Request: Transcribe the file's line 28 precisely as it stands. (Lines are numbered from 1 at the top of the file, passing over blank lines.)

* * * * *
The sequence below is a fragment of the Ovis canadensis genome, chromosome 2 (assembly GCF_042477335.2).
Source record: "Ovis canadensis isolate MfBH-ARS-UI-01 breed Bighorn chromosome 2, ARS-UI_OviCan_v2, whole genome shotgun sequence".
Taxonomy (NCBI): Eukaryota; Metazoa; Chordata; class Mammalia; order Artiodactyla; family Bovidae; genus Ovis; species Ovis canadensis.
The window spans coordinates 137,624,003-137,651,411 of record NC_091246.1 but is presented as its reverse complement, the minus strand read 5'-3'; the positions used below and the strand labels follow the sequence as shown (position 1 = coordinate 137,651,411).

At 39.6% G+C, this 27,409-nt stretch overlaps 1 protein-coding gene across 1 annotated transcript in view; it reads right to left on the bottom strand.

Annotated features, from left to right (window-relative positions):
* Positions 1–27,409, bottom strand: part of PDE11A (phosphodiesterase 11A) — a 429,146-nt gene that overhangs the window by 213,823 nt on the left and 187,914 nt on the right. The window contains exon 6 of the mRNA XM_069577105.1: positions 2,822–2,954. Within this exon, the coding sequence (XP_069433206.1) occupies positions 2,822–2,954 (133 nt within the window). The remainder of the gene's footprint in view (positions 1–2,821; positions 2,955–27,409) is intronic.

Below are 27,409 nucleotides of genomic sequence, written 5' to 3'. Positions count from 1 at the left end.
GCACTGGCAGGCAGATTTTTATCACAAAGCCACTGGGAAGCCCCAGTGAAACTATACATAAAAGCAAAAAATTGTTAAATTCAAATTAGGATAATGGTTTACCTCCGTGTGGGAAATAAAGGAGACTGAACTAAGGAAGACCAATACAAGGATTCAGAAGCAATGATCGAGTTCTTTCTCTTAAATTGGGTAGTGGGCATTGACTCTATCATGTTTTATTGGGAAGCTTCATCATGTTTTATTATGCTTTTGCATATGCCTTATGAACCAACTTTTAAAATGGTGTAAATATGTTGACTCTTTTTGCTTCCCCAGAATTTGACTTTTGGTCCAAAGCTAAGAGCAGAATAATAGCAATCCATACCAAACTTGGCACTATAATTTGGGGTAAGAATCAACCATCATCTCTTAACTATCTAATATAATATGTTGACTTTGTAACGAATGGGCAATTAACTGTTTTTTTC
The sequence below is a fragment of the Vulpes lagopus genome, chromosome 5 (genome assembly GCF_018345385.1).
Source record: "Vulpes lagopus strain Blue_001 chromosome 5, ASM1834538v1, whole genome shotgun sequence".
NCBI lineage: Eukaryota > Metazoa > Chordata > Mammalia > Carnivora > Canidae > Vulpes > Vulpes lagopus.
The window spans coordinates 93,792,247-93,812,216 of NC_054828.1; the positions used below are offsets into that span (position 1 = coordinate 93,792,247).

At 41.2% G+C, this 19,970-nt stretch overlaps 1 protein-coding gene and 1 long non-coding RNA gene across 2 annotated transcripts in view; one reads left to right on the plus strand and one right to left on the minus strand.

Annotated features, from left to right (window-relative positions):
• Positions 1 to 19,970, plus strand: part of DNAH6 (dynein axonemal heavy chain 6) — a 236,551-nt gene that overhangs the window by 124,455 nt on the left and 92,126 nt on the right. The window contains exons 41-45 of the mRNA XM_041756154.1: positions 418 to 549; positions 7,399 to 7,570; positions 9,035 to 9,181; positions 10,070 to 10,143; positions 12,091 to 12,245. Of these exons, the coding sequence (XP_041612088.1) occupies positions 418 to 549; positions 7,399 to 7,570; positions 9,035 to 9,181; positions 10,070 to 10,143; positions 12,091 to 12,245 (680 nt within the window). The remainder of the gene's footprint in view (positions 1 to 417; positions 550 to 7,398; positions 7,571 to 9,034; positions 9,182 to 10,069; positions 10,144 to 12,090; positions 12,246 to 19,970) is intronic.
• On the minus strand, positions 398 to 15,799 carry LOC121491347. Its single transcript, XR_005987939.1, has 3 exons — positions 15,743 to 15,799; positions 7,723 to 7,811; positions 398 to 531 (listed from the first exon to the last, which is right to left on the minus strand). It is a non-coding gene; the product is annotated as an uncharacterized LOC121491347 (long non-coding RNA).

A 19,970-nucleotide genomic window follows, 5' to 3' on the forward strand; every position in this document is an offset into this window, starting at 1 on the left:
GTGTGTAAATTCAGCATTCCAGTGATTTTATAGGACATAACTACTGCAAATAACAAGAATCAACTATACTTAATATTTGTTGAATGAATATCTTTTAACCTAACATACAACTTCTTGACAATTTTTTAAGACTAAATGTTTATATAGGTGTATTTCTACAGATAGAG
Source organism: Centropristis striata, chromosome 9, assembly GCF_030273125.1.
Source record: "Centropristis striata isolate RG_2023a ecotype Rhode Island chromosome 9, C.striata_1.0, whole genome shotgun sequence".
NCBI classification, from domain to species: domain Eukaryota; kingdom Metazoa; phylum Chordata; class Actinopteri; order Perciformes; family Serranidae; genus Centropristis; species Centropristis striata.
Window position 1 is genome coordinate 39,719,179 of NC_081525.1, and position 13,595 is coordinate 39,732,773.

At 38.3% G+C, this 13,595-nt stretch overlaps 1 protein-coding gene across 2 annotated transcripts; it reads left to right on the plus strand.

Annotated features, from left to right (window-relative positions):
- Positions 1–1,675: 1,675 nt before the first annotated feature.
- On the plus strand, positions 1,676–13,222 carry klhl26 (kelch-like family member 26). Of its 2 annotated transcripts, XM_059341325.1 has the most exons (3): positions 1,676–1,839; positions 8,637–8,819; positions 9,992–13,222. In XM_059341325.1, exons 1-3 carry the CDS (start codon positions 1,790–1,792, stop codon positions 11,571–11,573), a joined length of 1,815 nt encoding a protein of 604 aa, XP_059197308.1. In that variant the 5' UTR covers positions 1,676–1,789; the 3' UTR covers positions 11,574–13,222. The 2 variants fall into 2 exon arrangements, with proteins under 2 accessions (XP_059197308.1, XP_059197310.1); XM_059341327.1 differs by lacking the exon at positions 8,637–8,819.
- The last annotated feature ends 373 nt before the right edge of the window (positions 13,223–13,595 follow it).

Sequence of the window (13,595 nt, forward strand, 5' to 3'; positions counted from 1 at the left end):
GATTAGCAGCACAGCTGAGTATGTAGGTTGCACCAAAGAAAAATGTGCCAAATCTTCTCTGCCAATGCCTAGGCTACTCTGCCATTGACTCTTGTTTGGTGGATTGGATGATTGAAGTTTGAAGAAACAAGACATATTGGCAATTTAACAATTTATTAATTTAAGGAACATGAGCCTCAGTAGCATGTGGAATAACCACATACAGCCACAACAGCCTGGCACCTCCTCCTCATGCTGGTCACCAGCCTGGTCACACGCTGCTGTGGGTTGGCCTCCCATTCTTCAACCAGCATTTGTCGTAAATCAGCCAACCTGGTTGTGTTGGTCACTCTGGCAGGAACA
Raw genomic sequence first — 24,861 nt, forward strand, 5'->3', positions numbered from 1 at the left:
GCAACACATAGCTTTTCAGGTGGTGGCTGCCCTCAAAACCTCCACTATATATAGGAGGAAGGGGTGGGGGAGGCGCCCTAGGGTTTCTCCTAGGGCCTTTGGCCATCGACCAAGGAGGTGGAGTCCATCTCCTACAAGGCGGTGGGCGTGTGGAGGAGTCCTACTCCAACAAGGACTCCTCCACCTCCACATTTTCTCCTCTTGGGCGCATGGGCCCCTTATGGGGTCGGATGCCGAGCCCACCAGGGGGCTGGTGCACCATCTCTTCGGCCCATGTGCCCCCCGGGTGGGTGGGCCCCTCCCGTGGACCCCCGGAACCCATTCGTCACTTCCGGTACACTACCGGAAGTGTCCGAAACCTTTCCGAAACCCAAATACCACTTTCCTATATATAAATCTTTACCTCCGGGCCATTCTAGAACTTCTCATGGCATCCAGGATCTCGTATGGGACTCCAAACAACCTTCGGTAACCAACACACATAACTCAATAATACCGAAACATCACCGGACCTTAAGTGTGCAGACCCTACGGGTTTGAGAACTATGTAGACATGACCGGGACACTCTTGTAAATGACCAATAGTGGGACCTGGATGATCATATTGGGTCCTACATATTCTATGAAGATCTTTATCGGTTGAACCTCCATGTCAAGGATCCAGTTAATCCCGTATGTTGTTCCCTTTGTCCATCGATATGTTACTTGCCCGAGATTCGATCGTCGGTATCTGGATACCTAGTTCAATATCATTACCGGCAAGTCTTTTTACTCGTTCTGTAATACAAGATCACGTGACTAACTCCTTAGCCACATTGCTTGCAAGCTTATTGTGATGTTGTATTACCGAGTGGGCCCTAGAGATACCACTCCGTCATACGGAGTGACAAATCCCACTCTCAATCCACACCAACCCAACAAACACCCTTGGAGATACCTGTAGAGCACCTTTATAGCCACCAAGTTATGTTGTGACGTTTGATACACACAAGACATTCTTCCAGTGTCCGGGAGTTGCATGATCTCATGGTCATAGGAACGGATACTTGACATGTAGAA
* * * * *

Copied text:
- The last annotated feature ends 373 nt before the right edge of the window (positions 13,223–13,595 follow it).